Recently, Erskine Bowles, former Clinton White House Chief of Staff and more recently, a co-author of a famous deficit reduction proposal that was commissioned by Obama but that went nowhere (the Bowles-Simpson deficit reduction plan), was quoted regarding the spending cuts from the sequester:

“They are dumb and they are stupid, stupid, stupid. They are inane. There’s no business in the country that makes cuts across the board. You go in there and you try to cut those things that have the least adverse effect on productivity.

“Second, they’re cutting those areas where we actually need to invest: education, infrastructure, research.

“And third, they don’t make any cuts in those things that are growing faster than the economy. And that’s stupid, stupid, stupid.”

What Do The Cuts Possibly Mean For Us?

While the cuts have not yet been instituted, it’s possible that government-funded programs, agencies, infrastructure initiatives, etc. will be curbed in the next few months.  Here are some likely outcomes:

–  Government and military civilian worker furloughs are likely.

– National parks, monuments, camp sites, forests, etc. could be closed or reduce hours of operation and services.  Libraries may also reduce hours, services and close branches.

– Fewer teachers as well as cuts to education funding and grants; access to after-school and Head Start programs may be reduced or eliminated.

– Housing and mortgage assistance could be affected as cuts may affect HUD (that provides housing for lower-income Americans) and government-funded mortagage assistance programs.

– Less spending for research and programs for National Institutes of Health (NIH), Center for Disease Control (think West Nile, bird flu, etc), Food & Drug Administration (the return of cosmetic testing on kittens???  NO!), etc.

– Fewer government workers like the TSA (longer lines at airport security!!!), border control agents, immigration and drug enforcement agents, etc.  IRS agents may also see reduced hours or cuts.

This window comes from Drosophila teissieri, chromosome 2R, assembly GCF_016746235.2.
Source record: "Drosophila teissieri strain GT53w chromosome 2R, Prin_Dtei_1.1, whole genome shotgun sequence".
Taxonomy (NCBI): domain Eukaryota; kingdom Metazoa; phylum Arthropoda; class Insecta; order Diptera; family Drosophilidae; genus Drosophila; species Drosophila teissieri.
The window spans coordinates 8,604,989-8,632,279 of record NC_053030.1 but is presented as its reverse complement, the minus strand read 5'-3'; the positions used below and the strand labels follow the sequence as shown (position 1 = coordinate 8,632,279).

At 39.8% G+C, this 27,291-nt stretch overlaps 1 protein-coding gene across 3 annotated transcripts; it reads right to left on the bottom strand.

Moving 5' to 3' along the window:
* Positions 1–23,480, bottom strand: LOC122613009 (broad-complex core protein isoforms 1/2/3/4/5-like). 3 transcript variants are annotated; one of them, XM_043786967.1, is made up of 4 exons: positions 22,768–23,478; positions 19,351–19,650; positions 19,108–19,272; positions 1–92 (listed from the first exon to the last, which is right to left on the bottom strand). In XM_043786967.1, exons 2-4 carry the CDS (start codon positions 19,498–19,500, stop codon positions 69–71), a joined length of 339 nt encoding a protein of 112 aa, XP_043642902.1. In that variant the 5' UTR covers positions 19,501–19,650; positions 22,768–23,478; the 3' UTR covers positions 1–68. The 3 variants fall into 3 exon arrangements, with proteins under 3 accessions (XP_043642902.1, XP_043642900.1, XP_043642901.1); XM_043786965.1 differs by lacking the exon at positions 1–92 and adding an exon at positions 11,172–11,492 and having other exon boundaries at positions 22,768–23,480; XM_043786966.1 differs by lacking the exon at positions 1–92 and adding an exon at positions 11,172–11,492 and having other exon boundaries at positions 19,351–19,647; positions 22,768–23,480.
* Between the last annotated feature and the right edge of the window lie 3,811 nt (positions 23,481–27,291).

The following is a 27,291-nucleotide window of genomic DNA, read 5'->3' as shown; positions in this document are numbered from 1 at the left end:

– Budget-slashing at the Justice Department could lead to fewer investigations of wrong-doing and more abusive practices slipping through the cracks.  Budget cuts to other government-funded regulatory agencies like the SEC, FDIC, etc. could result in less oversight and possibly more abuses in the financial industry.

– The sequester could hurt Hurricane Sandy government-funded recovery efforts.

– Cuts to defense resulting in less training for deployment readiness, cuts to equipment and weapons maintenance, investment in weapons, etc.

– Major cuts to defense funding could result in decreased naval and Air Force operations.

The Sequester Squeeze

With a week left to go before the sequester kicks in, Congressional politicians have been busy doing what they do best: finger-pointing while on vacation.  The Republicans have been putting the responsibility on the Obama Administration, calling it the “Obama sequester” (even though the vast majority of Republicans voted for the Budget Control Act and the sequester in 2011.)  The Democrats have taken their turns at the blame-game, accusing the Republicans of dragging their feet and not caring whether the cuts kick  in.

Either way, it looks like we’re in for a bit of austerity starting next week.  If so, now might be a good time to check out a ton of library books you don’t plan on returning and fudging on your taxes.  There may not be anyone on the other side to check up on you.

New Year, New Deal